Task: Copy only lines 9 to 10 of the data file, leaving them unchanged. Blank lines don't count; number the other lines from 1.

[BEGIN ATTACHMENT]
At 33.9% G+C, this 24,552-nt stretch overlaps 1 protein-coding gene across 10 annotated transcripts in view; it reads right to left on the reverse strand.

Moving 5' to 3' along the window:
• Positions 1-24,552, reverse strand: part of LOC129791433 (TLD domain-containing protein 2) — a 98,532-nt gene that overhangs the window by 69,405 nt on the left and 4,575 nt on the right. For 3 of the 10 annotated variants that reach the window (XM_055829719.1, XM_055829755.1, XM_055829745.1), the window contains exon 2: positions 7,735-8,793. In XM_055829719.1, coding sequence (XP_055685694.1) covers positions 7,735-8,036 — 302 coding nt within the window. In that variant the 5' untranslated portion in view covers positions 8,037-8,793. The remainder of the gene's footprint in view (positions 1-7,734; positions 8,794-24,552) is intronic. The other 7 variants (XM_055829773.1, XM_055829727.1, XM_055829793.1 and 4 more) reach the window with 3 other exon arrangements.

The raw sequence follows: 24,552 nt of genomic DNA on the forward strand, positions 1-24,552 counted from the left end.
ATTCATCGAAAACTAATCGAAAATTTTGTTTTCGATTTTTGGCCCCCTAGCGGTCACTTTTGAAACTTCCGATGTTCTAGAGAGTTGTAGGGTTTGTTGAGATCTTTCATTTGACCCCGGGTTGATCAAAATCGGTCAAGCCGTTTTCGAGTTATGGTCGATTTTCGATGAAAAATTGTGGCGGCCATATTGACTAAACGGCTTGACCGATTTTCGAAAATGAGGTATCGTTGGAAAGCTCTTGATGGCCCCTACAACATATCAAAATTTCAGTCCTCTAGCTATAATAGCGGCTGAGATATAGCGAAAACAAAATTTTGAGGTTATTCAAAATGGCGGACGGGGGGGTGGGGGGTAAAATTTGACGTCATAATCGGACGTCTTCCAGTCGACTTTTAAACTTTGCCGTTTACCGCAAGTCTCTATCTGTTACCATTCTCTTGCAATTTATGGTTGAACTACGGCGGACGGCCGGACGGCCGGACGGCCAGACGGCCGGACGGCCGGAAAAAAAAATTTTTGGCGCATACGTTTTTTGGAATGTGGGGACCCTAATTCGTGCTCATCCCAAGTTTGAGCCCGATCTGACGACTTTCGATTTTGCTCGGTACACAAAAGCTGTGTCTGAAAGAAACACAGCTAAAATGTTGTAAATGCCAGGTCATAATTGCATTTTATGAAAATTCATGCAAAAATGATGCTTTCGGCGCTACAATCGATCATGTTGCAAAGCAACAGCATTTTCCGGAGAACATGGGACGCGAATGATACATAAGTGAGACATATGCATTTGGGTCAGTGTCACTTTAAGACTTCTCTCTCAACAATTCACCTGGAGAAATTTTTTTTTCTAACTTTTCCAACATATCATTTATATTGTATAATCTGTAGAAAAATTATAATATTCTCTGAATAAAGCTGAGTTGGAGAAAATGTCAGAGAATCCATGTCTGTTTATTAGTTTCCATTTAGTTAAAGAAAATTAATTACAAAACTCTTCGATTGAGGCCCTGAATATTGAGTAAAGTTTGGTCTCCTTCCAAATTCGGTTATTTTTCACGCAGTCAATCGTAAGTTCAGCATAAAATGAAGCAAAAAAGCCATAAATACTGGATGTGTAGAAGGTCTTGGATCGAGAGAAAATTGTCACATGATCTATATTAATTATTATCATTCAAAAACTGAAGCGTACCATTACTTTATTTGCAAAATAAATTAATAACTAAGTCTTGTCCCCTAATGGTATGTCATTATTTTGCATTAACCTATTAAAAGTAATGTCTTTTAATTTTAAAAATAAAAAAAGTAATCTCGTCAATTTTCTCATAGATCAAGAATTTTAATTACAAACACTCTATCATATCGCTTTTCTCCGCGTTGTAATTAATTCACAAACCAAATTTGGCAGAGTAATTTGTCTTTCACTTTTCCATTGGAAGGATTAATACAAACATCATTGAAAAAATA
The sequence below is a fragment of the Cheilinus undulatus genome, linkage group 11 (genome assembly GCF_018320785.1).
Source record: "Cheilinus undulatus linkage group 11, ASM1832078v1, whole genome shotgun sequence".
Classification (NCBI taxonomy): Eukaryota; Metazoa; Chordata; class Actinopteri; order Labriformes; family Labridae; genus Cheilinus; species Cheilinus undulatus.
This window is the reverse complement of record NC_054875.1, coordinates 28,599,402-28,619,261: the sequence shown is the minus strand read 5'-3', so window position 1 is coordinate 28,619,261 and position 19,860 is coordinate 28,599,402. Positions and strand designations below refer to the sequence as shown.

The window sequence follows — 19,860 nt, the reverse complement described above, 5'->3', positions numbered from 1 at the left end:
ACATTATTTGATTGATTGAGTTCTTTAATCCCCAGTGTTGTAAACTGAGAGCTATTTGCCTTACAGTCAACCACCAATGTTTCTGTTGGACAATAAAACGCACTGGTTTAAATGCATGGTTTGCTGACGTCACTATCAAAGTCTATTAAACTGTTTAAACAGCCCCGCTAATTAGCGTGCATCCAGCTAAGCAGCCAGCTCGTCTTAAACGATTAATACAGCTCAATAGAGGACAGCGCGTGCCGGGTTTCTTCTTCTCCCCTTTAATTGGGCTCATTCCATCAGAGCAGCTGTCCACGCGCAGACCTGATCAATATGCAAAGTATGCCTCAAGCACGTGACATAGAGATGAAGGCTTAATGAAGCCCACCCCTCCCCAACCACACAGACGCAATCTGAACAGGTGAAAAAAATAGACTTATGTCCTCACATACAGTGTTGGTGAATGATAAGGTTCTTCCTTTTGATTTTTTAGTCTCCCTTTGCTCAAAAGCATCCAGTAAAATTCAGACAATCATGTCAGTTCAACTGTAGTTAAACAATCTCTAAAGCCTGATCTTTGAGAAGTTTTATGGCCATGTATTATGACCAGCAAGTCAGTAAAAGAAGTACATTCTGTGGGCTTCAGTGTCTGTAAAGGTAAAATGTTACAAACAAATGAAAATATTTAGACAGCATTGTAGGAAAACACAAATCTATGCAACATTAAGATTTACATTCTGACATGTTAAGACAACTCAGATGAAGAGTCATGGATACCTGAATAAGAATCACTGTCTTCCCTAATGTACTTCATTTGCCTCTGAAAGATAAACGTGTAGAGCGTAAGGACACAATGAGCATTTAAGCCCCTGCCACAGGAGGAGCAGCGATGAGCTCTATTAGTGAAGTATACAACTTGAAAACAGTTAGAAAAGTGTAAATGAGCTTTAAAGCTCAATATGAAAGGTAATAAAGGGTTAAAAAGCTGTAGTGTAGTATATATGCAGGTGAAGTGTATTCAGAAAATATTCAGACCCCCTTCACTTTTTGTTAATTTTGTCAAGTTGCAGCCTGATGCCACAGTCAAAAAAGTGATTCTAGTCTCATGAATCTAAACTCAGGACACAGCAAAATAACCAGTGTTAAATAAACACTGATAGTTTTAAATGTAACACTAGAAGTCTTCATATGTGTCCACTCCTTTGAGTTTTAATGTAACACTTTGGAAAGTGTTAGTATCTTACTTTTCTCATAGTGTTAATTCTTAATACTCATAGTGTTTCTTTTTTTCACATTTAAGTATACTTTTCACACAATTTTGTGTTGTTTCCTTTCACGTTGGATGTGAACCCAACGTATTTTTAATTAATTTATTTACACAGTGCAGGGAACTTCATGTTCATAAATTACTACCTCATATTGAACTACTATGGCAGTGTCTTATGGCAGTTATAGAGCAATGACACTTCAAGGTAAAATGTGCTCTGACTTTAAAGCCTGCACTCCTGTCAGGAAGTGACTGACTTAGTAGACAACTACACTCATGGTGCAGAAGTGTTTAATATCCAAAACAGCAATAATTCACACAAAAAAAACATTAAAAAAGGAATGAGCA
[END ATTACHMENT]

This window is the reverse complement of record NC_054875.1, coordinates 28,599,402-28,619,261: the sequence shown is the minus strand read 5'-3', so window position 1 is coordinate 28,619,261 and position 19,860 is coordinate 28,599,402. Positions and strand designations below refer to the sequence as shown.

The window sequence follows — 19,860 nt, the reverse complement described above, 5'->3', positions numbered from 1 at the left end: